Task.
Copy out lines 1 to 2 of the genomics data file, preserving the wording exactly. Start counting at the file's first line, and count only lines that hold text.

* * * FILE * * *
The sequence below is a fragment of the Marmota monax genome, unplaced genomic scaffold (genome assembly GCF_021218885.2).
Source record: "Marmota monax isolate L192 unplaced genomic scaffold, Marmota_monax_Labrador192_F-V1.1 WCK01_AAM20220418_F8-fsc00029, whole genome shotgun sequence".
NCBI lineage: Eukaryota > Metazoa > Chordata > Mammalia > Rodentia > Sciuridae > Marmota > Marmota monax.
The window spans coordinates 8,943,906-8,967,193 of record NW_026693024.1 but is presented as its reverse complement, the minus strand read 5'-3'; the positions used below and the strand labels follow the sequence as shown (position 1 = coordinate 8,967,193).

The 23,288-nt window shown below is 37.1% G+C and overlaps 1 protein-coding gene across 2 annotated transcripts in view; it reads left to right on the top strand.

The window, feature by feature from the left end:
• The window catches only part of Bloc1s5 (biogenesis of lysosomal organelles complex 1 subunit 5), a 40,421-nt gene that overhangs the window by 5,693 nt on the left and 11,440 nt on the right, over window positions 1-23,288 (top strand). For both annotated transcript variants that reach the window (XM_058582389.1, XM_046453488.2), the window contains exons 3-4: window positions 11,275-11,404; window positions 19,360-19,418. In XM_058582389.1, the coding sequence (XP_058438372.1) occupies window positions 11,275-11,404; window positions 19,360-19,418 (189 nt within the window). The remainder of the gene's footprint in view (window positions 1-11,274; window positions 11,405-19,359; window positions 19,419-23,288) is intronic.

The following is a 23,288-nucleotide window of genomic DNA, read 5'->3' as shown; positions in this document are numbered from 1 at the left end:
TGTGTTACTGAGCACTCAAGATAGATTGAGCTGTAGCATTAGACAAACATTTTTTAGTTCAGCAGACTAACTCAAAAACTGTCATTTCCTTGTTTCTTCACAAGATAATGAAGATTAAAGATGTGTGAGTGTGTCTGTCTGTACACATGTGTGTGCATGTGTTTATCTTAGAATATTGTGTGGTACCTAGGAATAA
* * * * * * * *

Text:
The sequence below is a fragment of the Marmota monax genome, unplaced genomic scaffold (genome assembly GCF_021218885.2).
Source record: "Marmota monax isolate L192 unplaced genomic scaffold, Marmota_monax_Labrador192_F-V1.1 WCK01_AAM20220418_F8-fsc00029, whole genome shotgun sequence".